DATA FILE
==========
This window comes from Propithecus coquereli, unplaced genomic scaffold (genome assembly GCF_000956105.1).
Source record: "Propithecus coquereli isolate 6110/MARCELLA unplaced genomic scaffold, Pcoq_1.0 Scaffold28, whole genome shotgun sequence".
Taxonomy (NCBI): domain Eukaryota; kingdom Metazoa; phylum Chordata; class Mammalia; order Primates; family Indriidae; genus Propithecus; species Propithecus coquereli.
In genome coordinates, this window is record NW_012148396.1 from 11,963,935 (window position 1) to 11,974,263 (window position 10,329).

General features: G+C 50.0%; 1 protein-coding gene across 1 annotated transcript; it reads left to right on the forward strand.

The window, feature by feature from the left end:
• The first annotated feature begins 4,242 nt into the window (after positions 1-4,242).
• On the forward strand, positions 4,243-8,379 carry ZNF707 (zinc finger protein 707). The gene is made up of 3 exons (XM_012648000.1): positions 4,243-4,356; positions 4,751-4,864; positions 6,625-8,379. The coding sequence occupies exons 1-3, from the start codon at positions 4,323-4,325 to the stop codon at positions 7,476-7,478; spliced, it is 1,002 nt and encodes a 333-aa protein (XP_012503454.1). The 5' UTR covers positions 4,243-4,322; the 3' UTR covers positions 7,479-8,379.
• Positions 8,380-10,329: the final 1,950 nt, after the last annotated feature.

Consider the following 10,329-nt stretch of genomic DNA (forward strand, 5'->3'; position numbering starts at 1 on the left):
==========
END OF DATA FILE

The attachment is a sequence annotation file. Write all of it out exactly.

This window comes from Propithecus coquereli, unplaced genomic scaffold (genome assembly GCF_000956105.1).
Source record: "Propithecus coquereli isolate 6110/MARCELLA unplaced genomic scaffold, Pcoq_1.0 Scaffold28, whole genome shotgun sequence".
Taxonomy (NCBI): domain Eukaryota; kingdom Metazoa; phylum Chordata; class Mammalia; order Primates; family Indriidae; genus Propithecus; species Propithecus coquereli.
In genome coordinates, this window is record NW_012148396.1 from 11,963,935 (window position 1) to 11,974,263 (window position 10,329).

General features: G+C 50.0%; 1 protein-coding gene across 1 annotated transcript; it reads left to right on the forward strand.

The window, feature by feature from the left end:
• The first annotated feature begins 4,242 nt into the window (after positions 1-4,242).
• On the forward strand, positions 4,243-8,379 carry ZNF707 (zinc finger protein 707). The gene is made up of 3 exons (XM_012648000.1): positions 4,243-4,356; positions 4,751-4,864; positions 6,625-8,379. The coding sequence occupies exons 1-3, from the start codon at positions 4,323-4,325 to the stop codon at positions 7,476-7,478; spliced, it is 1,002 nt and encodes a 333-aa protein (XP_012503454.1). The 5' UTR covers positions 4,243-4,322; the 3' UTR covers positions 7,479-8,379.
• Positions 8,380-10,329: the final 1,950 nt, after the last annotated feature.

Consider the following 10,329-nt stretch of genomic DNA (forward strand, 5'->3'; position numbering starts at 1 on the left):